“I categorically resent the trash talk on the street that Atlanta is ‘Marching through Georgia.’ We’re paving through Georgia.” –Jack MacAdam, Metro Sprawl, Inc. in “Worst of Jock Stewart”
“Did you know that only two percent of the land in the Lower 48 is protected under the designation of Wilderness while the overwhelming majority of our nation’s land is open to development and industrial uses?” — The Wilderness Society
When the Homestead Act was passed in 1862, a horde of people–ultimately some 1,465,346 of them–rushed into our untamed areas and began meeting the challenge of “proving up” their 160-acre parcels of land. Successful homesteaders got to keep their land by making improvements to the property.
The Homestead Act has been viewed as significant, enduring, ground-breaking legislation. Nebraska’s National Monument created by President Roosevelt in 1936, reminds us “of the hardships and the pioneer life through which the early settlers passed in the settlement, cultivation and civilization of the Great West.”
Almost 150 years after the passage of the Homestead Act, we’re still being brainwashed by two of its principles, ideas that, while historically valid, are long out of date: (1) Unused land = available land, (2) Improved land is better than improved land.
We enjoy the benefits of civilization: roads, city centers, factories, stores, schools, farms and comfortable houses. Yet, I cannot help but view “developers” with a jaundiced eye because they are so willing to prove-up everything that is as yet unpaved. Like a wild horse, the ground needs to be broken, or so they say.
We need to fix what has already been broken instead of breaking what doesn’t need to be fixed.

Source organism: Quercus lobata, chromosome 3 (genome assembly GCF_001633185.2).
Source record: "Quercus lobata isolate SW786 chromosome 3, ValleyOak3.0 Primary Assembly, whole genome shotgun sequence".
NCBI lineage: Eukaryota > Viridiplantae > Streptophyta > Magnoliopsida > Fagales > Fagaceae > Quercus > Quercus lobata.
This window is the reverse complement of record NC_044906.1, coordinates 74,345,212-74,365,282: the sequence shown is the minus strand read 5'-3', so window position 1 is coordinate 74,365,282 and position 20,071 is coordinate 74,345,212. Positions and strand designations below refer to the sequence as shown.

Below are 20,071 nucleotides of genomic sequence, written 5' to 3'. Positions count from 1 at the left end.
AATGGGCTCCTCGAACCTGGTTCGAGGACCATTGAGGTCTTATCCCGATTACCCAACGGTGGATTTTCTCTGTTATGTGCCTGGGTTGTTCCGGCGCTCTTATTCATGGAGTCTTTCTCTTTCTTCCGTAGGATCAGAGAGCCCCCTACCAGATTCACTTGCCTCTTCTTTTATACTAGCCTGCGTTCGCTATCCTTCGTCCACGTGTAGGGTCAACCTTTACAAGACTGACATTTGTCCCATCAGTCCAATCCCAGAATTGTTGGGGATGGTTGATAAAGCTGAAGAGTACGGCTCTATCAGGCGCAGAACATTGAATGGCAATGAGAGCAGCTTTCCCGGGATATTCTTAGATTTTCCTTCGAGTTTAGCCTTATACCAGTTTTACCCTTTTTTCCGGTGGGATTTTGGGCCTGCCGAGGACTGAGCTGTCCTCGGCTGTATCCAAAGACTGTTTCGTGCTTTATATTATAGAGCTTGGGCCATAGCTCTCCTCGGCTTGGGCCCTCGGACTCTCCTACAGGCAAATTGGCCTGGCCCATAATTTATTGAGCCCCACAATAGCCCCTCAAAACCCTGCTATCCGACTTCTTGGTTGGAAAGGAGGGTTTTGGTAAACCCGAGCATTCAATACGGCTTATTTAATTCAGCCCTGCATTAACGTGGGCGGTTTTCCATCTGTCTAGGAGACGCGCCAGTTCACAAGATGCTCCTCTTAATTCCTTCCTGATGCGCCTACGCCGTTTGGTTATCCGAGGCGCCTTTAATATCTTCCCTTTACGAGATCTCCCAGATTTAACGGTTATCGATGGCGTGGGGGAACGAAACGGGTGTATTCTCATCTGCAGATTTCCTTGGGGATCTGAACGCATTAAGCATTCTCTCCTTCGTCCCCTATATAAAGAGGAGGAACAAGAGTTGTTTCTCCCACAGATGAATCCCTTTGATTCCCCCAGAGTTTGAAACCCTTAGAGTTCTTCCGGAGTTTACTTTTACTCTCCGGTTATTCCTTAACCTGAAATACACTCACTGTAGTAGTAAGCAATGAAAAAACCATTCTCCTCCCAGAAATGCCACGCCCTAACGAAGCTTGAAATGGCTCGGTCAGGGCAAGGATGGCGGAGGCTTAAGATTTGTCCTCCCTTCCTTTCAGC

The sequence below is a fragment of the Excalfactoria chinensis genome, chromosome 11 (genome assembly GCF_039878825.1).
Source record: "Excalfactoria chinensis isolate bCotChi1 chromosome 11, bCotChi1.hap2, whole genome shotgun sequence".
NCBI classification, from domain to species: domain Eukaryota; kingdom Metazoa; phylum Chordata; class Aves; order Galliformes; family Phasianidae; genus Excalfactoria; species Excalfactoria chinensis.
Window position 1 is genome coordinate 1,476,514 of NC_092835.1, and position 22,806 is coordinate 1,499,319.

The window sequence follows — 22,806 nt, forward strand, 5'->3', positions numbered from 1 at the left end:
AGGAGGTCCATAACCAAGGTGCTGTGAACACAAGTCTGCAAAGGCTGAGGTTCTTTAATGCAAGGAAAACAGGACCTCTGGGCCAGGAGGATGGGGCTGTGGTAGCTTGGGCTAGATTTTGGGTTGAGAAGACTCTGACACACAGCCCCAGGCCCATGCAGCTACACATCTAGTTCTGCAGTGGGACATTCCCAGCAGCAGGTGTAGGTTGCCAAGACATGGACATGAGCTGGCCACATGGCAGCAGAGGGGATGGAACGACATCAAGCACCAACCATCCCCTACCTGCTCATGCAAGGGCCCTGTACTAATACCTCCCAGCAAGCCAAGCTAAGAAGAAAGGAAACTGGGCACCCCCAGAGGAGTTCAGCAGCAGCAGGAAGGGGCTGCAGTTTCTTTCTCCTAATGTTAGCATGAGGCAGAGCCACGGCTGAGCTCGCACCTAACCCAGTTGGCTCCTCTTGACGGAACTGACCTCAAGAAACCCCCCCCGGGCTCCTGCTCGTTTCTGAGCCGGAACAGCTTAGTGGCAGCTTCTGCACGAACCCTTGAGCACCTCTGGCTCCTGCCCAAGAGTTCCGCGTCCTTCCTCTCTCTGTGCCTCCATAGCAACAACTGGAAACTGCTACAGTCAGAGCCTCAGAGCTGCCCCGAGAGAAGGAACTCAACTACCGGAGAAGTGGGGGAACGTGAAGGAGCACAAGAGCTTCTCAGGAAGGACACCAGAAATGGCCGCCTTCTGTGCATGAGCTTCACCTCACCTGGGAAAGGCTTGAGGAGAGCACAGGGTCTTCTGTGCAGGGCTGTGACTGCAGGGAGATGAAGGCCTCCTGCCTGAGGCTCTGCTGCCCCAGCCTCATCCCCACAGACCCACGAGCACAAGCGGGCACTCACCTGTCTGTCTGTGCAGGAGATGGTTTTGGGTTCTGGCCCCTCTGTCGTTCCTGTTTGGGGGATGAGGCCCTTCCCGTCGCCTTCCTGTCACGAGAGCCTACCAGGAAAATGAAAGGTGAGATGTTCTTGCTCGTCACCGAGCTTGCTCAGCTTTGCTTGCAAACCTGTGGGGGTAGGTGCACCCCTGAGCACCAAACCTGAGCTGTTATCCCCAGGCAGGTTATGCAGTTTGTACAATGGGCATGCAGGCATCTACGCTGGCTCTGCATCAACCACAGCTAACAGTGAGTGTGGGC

Those of us living in the still-rural Jackson County Georgia are watching the tidal wave known as Atlanta gobbling up the countryside in all directions. Here, sixty miles away, one can almost hear the hordes of homeowners, builders, road builders and other advocates of sprawl racing up Interstate 85 in our direction.
It’s too late now to fix the prove-up attitude in north Georgia, though, if I had my way, I would build a giant fence around Atlanta and mandate that everyone who is inside must stay inside. Those of us who don’t like being fenced in by buildings, fast-food restaurants and all the other clutter of the nearby metro area will gladly stay outside the fence without any mandates whatsoever.
The land, I think, is perfect as it is, and we cannot improve upon it. Today, when we meet the kinds of challenges that were noble as part of the Homestead Act, we do so with poor results from loss of animal habitats to the destruction of watersheds to the fouling of forests and wetlands that we–ultimately–need for our survival.
As I look at the smaller and smaller amount of land that has yet to be “improved,” I think of Margaret Murie’s words, “I hope that the United States of America is not so rich that she can afford to let these wildernesses pass by. Or so poor that she cannot afford to keep them.”